Challenge: Talk to 5 people who have purchased or may be interested in purchasing your product or service. Ask them how they felt/feel about the value they received/will receive for the price they paid/will pay. Record their answers and think about how you can use that information to create or adjust your pricing strategy. Good luck!

Peace, Kayla

Follow Artrepreneurship – where ‘art’ and ‘entrepreneurship’ meet for more on all topics artrepreneurship related!

The Artrepreneur’s Battle with Ego

This is a blog about artrepreneurship–so why are we talking about ego?

Beowulf’s inability to control his ego and let go of his pride ultimately resulted in his death and the vulnerability of his people.
Lucifer’s hubris and selfish viewpoints disconnected him from his heavenly people and caused suffering for the world below.
King Oedipus’ prideful attempts to deny the prophecies of the Greek gods brought about the death of those he loved.

Our (real and imagined) relations with the phenomenon known as the “ego” are nothing new. For centuries, we’ve been intrigued by ego and its impacts, most likely because it affects each of us. Our fascination with ego is not unprecedented–when not monitored and dealt with strategically, our egos can cause problems for us that we never intended.

artrepreneurship, ego, successful entrepreneur
Image by Gerd Altmann from Pixabay

That’s why it’s important for us to talk about ego here at Artrepreneurship – where ‘art’ and ‘entrepreneurship’ meet. As an artrepreneur, you will be faced with many challenges related to your ego. After all, this is YOUR creative business, this is YOUR vision, and much of your success lies on YOUR decisions and actions. It’s hard not to overemphasize the importance of yourself.

However, there are some ways you can keep your ego in check during your artrepreneurial journey:

Listening to others
As an artrepreneur, its important to ask others for their thoughts and opinions. We’ve talked before about the importance of others along your artrepreneurial journey: involving others can help you strengthen your weaknesses, come up with new ideas, and see things from different perspectives. Take the time to listen to what others have to say. You might find a gem in their advice one day.

Asking others for advice (and sometimes, taking it)
This is similar to listening to others, but requires that you take the first step in initiating their involvement. When you do ask for advice from others, listen deeply and consider what they have to say. Remember: you don’t always have to follow their advice. But, if there seems to be potential in what they have to say, don’t be afraid to take their advice and give them credit for the benefit they’ve added to your creative company.

Trusting the ability of others
Sometimes, we’ve added people to our team but still don’t fully trust their ability to execute. It’s easier to trust and rely on ourselves, because we’re confident that we won’t let ourselves down. But sometimes, you have to give others a chance to prove their ability and add to your vision. If they let you down, you can re-evaluate their position with your business–but at least give them a fair, fighting chance.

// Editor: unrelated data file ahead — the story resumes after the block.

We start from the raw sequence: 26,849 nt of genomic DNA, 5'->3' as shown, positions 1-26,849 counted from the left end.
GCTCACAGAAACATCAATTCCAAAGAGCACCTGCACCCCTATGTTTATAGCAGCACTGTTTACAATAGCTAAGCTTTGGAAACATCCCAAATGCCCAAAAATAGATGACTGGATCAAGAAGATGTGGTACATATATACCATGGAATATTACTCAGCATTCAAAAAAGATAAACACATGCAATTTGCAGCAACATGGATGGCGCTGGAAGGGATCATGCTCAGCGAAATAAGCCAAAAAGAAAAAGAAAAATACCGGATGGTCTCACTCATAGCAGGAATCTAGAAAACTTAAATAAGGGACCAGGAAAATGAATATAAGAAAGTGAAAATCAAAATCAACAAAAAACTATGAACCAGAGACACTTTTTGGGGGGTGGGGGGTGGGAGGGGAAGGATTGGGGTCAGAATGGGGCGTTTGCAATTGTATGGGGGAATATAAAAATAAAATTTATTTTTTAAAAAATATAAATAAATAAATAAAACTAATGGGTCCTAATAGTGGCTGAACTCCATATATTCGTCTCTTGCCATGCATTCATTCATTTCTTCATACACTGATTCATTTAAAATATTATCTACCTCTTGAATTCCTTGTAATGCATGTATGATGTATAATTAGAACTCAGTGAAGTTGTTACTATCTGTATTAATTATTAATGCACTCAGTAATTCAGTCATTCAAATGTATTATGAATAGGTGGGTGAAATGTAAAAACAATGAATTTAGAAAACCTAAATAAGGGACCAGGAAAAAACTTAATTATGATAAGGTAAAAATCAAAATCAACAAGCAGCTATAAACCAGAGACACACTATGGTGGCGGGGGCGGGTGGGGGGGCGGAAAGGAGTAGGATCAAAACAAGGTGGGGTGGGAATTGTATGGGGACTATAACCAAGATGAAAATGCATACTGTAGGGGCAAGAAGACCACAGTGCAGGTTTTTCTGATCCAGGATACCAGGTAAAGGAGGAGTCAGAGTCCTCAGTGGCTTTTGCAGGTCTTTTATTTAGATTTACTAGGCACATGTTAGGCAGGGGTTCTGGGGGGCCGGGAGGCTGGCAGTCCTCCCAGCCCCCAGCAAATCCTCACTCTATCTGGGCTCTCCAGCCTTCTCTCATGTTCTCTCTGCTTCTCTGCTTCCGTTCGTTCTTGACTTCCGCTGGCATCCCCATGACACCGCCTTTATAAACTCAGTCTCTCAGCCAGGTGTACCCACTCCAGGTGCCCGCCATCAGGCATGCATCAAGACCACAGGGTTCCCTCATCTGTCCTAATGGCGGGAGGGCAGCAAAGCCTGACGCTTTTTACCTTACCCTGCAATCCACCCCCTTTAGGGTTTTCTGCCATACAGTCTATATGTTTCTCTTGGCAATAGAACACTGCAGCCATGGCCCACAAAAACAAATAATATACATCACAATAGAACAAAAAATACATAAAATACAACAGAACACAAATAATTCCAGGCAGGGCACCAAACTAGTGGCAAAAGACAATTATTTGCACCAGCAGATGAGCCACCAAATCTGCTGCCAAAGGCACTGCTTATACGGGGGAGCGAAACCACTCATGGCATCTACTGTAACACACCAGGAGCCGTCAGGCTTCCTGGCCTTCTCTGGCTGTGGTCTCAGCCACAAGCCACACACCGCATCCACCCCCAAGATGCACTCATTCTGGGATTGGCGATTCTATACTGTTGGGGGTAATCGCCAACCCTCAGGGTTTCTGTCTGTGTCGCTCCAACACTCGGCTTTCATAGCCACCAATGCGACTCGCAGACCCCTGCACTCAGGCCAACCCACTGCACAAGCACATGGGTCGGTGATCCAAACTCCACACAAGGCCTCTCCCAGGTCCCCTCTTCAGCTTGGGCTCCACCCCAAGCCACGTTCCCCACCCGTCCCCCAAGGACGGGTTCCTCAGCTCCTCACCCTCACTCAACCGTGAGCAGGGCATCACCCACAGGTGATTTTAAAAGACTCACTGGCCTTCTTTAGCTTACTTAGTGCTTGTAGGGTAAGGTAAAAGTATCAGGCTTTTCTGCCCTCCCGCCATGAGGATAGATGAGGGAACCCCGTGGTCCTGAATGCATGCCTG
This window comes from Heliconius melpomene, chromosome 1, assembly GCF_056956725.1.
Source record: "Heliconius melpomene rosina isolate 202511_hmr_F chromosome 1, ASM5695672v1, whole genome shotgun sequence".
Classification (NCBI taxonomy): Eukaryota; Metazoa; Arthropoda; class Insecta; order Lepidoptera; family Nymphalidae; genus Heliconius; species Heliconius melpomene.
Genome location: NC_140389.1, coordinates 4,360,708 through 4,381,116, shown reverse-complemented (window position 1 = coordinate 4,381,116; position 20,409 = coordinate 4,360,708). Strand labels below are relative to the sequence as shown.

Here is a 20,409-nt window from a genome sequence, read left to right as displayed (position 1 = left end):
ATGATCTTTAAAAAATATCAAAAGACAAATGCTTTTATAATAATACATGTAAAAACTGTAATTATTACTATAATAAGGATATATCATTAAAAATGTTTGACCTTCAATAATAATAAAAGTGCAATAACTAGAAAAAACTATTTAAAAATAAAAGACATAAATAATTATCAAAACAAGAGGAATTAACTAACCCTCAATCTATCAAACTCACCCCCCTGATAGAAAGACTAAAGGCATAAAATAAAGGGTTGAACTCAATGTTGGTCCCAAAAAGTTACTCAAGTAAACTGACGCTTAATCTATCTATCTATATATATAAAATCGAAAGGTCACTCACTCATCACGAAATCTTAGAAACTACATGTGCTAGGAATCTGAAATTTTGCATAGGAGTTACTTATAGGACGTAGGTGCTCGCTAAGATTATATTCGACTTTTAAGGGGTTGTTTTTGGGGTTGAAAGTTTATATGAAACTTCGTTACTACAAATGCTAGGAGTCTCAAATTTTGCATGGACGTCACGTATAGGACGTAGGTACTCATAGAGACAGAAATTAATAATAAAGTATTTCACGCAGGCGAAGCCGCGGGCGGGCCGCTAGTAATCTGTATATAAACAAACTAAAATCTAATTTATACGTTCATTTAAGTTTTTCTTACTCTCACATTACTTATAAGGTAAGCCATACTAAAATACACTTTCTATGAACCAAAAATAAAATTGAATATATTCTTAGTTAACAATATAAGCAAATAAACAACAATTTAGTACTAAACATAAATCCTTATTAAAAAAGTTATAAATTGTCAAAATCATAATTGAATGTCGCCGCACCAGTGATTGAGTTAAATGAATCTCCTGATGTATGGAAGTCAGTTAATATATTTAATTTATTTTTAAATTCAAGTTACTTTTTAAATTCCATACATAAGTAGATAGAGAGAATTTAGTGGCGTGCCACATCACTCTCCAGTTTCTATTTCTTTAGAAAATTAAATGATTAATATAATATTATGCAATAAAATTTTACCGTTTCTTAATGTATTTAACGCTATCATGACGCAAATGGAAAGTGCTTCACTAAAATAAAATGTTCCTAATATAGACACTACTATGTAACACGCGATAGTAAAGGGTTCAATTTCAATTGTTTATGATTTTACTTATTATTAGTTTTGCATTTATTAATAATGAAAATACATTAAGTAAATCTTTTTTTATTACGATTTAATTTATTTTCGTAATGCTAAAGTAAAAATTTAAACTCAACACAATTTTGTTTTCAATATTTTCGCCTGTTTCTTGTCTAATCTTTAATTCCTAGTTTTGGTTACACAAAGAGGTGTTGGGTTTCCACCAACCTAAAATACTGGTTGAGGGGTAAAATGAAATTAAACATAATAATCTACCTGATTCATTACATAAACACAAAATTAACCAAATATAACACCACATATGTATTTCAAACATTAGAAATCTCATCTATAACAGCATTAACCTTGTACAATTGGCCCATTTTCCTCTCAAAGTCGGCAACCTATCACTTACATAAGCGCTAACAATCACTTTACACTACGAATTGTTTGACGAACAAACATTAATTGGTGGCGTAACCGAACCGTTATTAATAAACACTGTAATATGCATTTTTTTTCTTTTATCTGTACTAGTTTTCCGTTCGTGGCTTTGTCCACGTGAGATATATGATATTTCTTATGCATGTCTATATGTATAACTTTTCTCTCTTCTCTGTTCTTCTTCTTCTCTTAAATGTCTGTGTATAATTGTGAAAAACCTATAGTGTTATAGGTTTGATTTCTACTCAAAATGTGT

Evaluating yourself realistically
We’ve talked many times about the importance of being able to evaluate yourself and your circumstances from a place of reality. Sometimes, our ego can cause us to overestimate our own abilities or underestimate the abilities of others. This can leave promises unfulfilled and opportunities undiscovered. Work with your ego by evaluating yourself realistically and acting accordingly.

When you don’t take the time to check your ego as an artrepreneur, you might face unnecessary problems, such as:

– Losing potential partners
– Losing potential clients
– Missing out on good opportunities
– De-valuing your brand

Dealing with your ego might not be the first thing you think of when planning for your artrepreneurial journey, but it’s important. Keeping your ego in check will help you build a successful creative business that will last.

Peace, Kayla

Follow Artrepreneurship – where ‘art’ and ‘entrepreneurship’ meet to receive more straight-up information that will make your artrepreneurial journey easier.

Want to Be a Successful Artrepreneur? It’s Time to Adapt the Creator Role.

There are all kinds of character traits thought to make some entrepreneurs more successful than others. Taking on the role of the creator might be the most important.

About four years ago, my husband came home and showed me something that would change the way I thought of myself. He was in a personal development and leadership class; the professor talked about the role of the “creator.” He showed me the summary they had discussed:

“Adapting the Creator Role” Courtesy of Jennifer Kaplan

I still keep this paper on our refrigerator, because it reminds me of a critical challenge that every artrepreneur, every person, is faced with: becoming a creator.

Taking on the role of the creator is all about accepting an internal locus of control: the idea that you have more control over your outcomes than do the circumstances you are presented with. When you lose this internal locus of control, you fall victim to your circumstances and to others–you lose control over your outcomes.

The creator role is critical because as an artrepreneur, you are solely responsible for the success of your creative business. Of course, you can attribute failures to poor market conditions, fierce competition, or something else, but remember: others are competing in similar conditions–someone will be successful… why not you? Oftentimes, its due to a victim mentality.

When you accept the role of the creator, its easier to “see life’s challenges as opportunities” and make strategic changes as a response to circumstances beyond your control. When you’re acting in the creator role, you’re using your energy to continue building your creative business, instead of acting passively. The role of the victim is for those who make excuses. The role of the creator is for those who make changes.

Stress and anxiety are major symptoms of being stuck in the victim role. When you are stuck in the victim role, you feel helpless and out of control. This causes fear of all kinds. But if you can shift to the role of the creator, you’ll be able to adjust your response to uncertainty by understanding that you have the power to affect your situation–you just have to strategically take action.

I’ll admit: this is all easier said than done, but being aware is the first step. So the next time you feel stuck or out of control, think about the creator role. Are your thoughts and actions in line with the behavior of a victim, or a creator? Accepting the role of the creator is one of the most important steps you can take in creating your very own art-based business.

Peace, Kayla

Follow Artrepreneurship – where ‘art’ and ‘entrepreneurship’ meet to get more straight up information about becoming a successful artrepreneur!